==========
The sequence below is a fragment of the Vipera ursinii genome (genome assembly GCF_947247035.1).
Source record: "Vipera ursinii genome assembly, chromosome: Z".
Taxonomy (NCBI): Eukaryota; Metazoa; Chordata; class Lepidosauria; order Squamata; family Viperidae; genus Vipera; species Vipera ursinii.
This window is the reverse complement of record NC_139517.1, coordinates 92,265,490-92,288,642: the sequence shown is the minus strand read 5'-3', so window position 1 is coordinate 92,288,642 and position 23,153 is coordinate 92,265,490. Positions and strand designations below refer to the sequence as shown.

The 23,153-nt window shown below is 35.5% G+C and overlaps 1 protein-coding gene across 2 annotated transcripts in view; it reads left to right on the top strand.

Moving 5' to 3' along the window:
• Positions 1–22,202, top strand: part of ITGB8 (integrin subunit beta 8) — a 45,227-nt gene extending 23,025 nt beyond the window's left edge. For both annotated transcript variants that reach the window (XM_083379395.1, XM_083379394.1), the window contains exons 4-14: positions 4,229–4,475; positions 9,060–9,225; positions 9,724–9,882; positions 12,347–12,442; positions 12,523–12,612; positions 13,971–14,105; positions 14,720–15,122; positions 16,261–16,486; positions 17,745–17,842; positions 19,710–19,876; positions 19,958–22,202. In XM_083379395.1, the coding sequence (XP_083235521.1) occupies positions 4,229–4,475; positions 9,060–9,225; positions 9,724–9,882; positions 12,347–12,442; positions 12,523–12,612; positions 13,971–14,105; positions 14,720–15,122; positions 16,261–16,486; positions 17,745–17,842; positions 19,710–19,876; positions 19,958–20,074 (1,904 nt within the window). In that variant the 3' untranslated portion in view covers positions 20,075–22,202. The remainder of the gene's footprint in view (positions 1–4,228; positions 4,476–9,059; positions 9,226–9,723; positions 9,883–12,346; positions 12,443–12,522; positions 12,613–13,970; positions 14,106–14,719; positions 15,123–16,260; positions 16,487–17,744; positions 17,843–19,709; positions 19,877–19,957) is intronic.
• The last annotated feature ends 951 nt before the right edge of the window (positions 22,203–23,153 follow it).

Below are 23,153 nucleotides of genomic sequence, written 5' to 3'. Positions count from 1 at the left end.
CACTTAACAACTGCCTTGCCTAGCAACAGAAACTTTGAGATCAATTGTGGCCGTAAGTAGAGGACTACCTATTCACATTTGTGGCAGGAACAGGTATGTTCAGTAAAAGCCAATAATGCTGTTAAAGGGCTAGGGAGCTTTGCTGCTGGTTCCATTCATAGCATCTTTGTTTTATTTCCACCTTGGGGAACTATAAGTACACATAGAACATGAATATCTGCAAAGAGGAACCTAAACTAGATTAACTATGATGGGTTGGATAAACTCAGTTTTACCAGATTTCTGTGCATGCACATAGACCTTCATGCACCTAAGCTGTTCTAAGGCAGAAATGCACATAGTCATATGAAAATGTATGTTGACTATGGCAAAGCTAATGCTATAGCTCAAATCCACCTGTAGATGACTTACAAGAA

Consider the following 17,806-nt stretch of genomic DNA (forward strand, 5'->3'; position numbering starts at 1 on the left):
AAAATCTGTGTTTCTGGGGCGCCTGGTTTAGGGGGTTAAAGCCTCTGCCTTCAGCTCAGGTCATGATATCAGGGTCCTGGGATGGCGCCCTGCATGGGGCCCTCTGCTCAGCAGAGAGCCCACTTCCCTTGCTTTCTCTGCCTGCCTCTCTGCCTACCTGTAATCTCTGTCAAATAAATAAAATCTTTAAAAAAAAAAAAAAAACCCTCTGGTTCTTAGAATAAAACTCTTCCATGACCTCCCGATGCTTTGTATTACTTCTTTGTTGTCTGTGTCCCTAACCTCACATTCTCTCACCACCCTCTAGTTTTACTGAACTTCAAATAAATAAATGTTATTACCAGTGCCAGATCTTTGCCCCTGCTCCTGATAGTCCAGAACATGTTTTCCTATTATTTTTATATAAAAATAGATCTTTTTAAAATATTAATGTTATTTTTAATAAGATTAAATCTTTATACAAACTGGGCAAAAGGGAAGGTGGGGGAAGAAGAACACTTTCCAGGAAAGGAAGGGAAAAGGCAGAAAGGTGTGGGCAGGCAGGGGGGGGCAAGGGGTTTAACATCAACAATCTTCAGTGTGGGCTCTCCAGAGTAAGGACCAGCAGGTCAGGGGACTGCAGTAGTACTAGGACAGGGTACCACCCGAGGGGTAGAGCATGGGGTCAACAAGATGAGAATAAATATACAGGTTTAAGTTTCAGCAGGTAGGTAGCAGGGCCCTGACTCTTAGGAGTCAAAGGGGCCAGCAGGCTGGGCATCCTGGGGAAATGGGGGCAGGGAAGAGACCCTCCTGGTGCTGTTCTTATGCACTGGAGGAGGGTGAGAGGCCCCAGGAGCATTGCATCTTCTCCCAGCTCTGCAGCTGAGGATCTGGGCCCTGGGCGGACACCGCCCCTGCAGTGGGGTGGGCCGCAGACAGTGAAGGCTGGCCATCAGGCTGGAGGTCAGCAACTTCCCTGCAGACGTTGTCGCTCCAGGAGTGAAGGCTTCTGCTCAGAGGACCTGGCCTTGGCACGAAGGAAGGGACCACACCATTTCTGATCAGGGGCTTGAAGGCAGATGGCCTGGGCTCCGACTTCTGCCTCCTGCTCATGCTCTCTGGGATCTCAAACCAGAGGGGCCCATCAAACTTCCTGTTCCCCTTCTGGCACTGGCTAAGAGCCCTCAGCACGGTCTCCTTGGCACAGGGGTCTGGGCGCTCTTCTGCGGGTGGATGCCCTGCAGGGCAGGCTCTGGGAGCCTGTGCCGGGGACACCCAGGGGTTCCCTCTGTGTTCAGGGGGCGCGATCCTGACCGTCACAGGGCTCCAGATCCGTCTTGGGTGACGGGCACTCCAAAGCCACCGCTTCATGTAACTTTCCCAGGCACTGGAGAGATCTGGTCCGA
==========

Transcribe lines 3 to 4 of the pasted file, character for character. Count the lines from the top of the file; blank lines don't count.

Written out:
Taxonomy (NCBI): Eukaryota; Metazoa; Chordata; class Lepidosauria; order Squamata; family Viperidae; genus Vipera; species Vipera ursinii.
This window is the reverse complement of record NC_139517.1, coordinates 92,265,490-92,288,642: the sequence shown is the minus strand read 5'-3', so window position 1 is coordinate 92,288,642 and position 23,153 is coordinate 92,265,490. Positions and strand designations below refer to the sequence as shown.